Return to Video

Introduction to Instrumental Variables (IV)

  • Not Synced
    - [Instructor] The path from cause
    to effect is dark and dangerous.
  • Not Synced
    But the weapons
    of Econometrics are strong.
  • Not Synced
    [Attack] with fierce
    and flexible instrumental variables
  • Not Synced
    when nature blesses you
    with fortuitous random assignment.
  • Not Synced
    [gong rings]
  • Not Synced
    Randomized trials are the surest
    path to ceteris parabus comparisons.
  • Not Synced
    Alas, this powerful tool
    is often unavailable.
  • Not Synced
    But sometimes, randomization
    happens by accident.
  • Not Synced
    That's when we turn
    to instrumental variables,
  • Not Synced
    IV for short.
  • Not Synced
    - [Voice whispers] Instrumental
    variables.
  • Not Synced
    - [Instructor] Today's lesson
    is the first of two on IV.
  • Not Synced
    Our first IV lesson begins
    with a story of schools.
  • Not Synced
    - [Josh] Charter schools
    are public schools
  • Not Synced
    freed from daily district oversight
    and teacher union contracts.
  • Not Synced
    The question of whether charters
    boost achievement
  • Not Synced
    is one of the most important
  • Not Synced
    in the history
    of American education reform.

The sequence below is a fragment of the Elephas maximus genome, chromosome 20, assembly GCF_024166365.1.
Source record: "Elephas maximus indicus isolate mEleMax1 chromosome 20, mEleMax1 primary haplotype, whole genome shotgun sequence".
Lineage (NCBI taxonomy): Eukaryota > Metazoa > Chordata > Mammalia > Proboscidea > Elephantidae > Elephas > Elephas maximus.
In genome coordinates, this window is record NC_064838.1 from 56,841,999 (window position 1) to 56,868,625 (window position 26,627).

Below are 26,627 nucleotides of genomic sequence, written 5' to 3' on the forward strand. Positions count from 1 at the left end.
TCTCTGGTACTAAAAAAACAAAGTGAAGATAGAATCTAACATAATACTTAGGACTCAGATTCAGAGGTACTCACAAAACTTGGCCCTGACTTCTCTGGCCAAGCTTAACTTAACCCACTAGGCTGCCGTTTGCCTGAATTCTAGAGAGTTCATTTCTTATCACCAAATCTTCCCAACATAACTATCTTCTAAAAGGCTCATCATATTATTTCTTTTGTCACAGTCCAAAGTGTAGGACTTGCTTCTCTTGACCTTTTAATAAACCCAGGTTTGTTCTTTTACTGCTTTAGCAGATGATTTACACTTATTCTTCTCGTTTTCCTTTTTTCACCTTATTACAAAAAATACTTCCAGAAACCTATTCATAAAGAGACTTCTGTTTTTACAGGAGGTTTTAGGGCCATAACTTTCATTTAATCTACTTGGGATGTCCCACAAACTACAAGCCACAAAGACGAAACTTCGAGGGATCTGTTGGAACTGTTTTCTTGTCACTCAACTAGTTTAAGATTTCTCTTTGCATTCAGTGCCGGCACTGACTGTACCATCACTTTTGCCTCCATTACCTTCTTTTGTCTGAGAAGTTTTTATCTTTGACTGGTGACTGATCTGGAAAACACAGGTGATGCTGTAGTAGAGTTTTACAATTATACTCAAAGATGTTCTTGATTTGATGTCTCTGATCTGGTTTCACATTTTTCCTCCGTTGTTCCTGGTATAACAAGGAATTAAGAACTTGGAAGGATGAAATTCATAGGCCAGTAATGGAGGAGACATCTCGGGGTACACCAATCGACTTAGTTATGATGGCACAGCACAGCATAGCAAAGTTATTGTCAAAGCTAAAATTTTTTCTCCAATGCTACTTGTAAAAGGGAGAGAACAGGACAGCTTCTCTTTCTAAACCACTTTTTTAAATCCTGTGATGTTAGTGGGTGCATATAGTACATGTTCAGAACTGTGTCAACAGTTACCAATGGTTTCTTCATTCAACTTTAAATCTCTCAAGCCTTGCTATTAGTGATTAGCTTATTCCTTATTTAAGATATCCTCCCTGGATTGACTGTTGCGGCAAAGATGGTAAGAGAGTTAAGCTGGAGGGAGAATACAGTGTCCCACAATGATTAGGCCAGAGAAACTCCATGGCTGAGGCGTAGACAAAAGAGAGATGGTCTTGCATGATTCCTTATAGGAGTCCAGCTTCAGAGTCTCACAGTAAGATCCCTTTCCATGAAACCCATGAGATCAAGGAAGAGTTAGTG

• Not Synced
    - The most popular charter schools
    have more applicants
  • Not Synced
    so the luck of the lottery draw
    decides who's offered a seat.
  • Not Synced
    A lot is at stake for the students
    vying for their chance.
  • Not Synced
    Waiting for the lottery results
    brings up lots of emotions
  • Not Synced
    as was captured
    in the award-winning documentary
  • Not Synced
    "Waiting For Superman."
  • Not Synced
    - [Mother] Don't cry.
    You're gonna make Mommy cry.
  • Not Synced
    Okay?
  • Not Synced
    - Do charters really provide
    a better education?
  • Not Synced
    Critics most definitely say no,
  • Not Synced
    arguing that charters enroll
    better students to begin with,
  • Not Synced
    smarter or more motivated
    so differences in later outcomes
  • Not Synced
    reflects selection bias.
  • Not Synced
    - [Kamal] Wait, this one seems easy.
  • Not Synced
    In a lottery, winners
    are chosen randomly,
  • Not Synced
    so just compare winners and losers.
  • Not Synced
    - [Student] Obviously.
  • Not Synced
    - On the right track, Kamal,
  • Not Synced
    but charter lotteries
    don't force kids into
  • Not Synced
    or out of a particular school.
  • Not Synced
    They randomize offers
    of a charter seat.
  • Not Synced
    Some kids get lucky.
  • Not Synced
    Some kids don't.
  • Not Synced
    If we just wanted to know
    the effect of charter school offers,
  • Not Synced
    we could treat this
    as a randomized trial.
  • Not Synced
    But we we're interested
    in the effects